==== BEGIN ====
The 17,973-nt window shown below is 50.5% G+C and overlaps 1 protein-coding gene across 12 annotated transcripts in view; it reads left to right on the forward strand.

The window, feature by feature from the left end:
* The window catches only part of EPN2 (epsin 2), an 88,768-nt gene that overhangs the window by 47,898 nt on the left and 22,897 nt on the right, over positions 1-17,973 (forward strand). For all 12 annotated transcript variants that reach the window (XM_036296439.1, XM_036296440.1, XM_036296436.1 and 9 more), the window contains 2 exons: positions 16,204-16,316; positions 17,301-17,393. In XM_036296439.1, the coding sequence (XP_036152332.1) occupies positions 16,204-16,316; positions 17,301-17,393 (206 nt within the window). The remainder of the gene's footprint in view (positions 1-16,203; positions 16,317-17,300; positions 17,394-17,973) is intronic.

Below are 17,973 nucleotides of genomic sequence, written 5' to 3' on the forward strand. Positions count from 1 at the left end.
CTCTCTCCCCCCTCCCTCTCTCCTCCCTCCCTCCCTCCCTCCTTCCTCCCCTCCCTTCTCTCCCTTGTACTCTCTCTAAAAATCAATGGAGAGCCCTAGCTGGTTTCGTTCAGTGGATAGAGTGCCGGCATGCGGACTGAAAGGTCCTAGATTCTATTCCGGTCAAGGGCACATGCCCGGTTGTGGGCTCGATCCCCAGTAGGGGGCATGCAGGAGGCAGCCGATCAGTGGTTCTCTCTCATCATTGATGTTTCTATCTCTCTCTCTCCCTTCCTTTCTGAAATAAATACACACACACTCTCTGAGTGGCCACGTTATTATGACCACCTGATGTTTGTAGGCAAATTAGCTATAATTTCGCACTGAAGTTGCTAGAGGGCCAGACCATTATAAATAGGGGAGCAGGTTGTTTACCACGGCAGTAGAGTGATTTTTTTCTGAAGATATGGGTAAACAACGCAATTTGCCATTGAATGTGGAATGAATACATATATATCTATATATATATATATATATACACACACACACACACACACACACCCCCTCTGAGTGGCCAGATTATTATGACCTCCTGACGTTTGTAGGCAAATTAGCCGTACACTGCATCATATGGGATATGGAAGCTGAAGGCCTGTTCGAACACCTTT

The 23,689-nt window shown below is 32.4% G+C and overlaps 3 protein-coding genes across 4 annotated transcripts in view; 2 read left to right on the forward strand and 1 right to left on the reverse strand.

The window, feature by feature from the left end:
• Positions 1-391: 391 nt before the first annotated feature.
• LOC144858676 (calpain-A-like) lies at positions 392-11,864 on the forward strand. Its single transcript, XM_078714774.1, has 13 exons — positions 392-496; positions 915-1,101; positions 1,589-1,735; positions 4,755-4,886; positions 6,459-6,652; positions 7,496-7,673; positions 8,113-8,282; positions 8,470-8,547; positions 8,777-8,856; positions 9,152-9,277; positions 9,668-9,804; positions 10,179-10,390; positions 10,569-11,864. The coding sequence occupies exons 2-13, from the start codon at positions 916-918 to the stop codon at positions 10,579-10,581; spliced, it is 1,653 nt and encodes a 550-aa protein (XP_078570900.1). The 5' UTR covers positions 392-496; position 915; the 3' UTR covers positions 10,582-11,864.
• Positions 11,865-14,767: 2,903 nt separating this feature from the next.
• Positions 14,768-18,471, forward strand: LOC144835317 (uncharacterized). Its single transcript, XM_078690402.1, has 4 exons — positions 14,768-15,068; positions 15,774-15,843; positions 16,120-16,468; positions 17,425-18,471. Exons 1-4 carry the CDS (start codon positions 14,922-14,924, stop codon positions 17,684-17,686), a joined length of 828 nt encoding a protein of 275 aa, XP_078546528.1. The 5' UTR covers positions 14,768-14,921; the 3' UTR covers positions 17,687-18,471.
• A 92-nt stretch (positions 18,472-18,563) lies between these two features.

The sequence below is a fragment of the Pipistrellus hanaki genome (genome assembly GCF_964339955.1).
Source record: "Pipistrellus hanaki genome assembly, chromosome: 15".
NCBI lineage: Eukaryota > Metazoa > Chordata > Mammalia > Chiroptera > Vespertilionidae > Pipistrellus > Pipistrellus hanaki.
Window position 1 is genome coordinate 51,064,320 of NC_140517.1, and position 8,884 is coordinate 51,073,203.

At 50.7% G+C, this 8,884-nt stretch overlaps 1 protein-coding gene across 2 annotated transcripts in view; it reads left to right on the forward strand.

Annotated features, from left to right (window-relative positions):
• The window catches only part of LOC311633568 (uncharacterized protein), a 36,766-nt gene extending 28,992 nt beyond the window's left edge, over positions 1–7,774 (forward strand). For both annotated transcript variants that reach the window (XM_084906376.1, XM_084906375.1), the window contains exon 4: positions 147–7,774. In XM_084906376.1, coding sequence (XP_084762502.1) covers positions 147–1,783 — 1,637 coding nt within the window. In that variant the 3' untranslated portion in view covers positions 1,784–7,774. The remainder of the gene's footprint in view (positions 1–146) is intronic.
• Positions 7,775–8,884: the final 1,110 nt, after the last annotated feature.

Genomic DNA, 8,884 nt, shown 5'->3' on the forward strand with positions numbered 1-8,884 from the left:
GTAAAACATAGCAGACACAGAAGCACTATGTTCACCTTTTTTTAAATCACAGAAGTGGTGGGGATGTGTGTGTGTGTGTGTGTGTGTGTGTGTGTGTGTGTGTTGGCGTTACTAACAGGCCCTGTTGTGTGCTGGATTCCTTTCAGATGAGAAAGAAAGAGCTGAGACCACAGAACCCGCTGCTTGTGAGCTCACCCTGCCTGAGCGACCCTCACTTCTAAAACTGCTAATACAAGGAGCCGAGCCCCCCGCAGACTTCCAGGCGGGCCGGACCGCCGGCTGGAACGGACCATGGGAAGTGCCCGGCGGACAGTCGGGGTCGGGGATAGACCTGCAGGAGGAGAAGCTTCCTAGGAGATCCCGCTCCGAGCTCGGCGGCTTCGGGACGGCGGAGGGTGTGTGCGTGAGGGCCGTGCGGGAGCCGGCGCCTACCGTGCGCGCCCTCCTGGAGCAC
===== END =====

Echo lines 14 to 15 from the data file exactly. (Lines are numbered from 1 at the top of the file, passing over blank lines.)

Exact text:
Source record: "Pipistrellus hanaki genome assembly, chromosome: 15".
NCBI lineage: Eukaryota > Metazoa > Chordata > Mammalia > Chiroptera > Vespertilionidae > Pipistrellus > Pipistrellus hanaki.